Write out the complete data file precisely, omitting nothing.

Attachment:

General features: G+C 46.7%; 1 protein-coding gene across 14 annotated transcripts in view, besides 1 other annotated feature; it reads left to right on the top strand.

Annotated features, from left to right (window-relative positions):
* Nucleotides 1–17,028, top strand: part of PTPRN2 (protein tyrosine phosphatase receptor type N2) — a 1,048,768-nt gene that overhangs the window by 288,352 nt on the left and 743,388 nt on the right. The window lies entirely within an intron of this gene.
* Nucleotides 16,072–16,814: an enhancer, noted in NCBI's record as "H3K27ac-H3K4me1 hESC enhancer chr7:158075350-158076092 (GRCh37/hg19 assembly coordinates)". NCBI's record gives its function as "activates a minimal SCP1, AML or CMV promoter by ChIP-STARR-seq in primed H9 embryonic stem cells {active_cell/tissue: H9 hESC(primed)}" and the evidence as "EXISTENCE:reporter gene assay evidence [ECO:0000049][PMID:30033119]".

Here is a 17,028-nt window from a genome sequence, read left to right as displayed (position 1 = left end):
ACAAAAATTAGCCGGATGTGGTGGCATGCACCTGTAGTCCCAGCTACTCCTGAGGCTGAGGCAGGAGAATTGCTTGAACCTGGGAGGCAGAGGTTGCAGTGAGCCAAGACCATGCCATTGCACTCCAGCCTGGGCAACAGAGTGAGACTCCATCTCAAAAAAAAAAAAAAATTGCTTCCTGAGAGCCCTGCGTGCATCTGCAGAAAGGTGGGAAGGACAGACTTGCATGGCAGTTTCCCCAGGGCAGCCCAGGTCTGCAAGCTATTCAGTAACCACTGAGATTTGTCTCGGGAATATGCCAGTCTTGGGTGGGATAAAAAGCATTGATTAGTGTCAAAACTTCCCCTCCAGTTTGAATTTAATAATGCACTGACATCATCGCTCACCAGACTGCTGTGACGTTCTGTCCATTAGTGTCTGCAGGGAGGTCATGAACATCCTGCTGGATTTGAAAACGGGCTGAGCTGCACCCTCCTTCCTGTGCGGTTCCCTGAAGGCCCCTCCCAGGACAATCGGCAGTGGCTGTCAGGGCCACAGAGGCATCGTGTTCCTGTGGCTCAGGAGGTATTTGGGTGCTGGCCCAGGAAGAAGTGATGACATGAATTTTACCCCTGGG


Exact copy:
General features: G+C 46.7%; 1 protein-coding gene across 14 annotated transcripts in view, besides 1 other annotated feature; it reads left to right on the top strand.

Annotated features, from left to right (window-relative positions):
* Nucleotides 1–17,028, top strand: part of PTPRN2 (protein tyrosine phosphatase receptor type N2) — a 1,048,768-nt gene that overhangs the window by 288,352 nt on the left and 743,388 nt on the right. The window lies entirely within an intron of this gene.
* Nucleotides 16,072–16,814: an enhancer, noted in NCBI's record as "H3K27ac-H3K4me1 hESC enhancer chr7:158075350-158076092 (GRCh37/hg19 assembly coordinates)". NCBI's record gives its function as "activates a minimal SCP1, AML or CMV promoter by ChIP-STARR-seq in primed H9 embryonic stem cells {active_cell/tissue: H9 hESC(primed)}" and the evidence as "EXISTENCE:reporter gene assay evidence [ECO:0000049][PMID:30033119]".

Here is a 17,028-nt window from a genome sequence, read left to right as displayed (position 1 = left end):
ACAAAAATTAGCCGGATGTGGTGGCATGCACCTGTAGTCCCAGCTACTCCTGAGGCTGAGGCAGGAGAATTGCTTGAACCTGGGAGGCAGAGGTTGCAGTGAGCCAAGACCATGCCATTGCACTCCAGCCTGGGCAACAGAGTGAGACTCCATCTCAAAAAAAAAAAAAAATTGCTTCCTGAGAGCCCTGCGTGCATCTGCAGAAAGGTGGGAAGGACAGACTTGCATGGCAGTTTCCCCAGGGCAGCCCAGGTCTGCAAGCTATTCAGTAACCACTGAGATTTGTCTCGGGAATATGCCAGTCTTGGGTGGGATAAAAAGCATTGATTAGTGTCAAAACTTCCCCTCCAGTTTGAATTTAATAATGCACTGACATCATCGCTCACCAGACTGCTGTGACGTTCTGTCCATTAGTGTCTGCAGGGAGGTCATGAACATCCTGCTGGATTTGAAAACGGGCTGAGCTGCACCCTCCTTCCTGTGCGGTTCCCTGAAGGCCCCTCCCAGGACAATCGGCAGTGGCTGTCAGGGCCACAGAGGCATCGTGTTCCTGTGGCTCAGGAGGTATTTGGGTGCTGGCCCAGGAAGAAGTGATGACATGAATTTTACCCCTGGG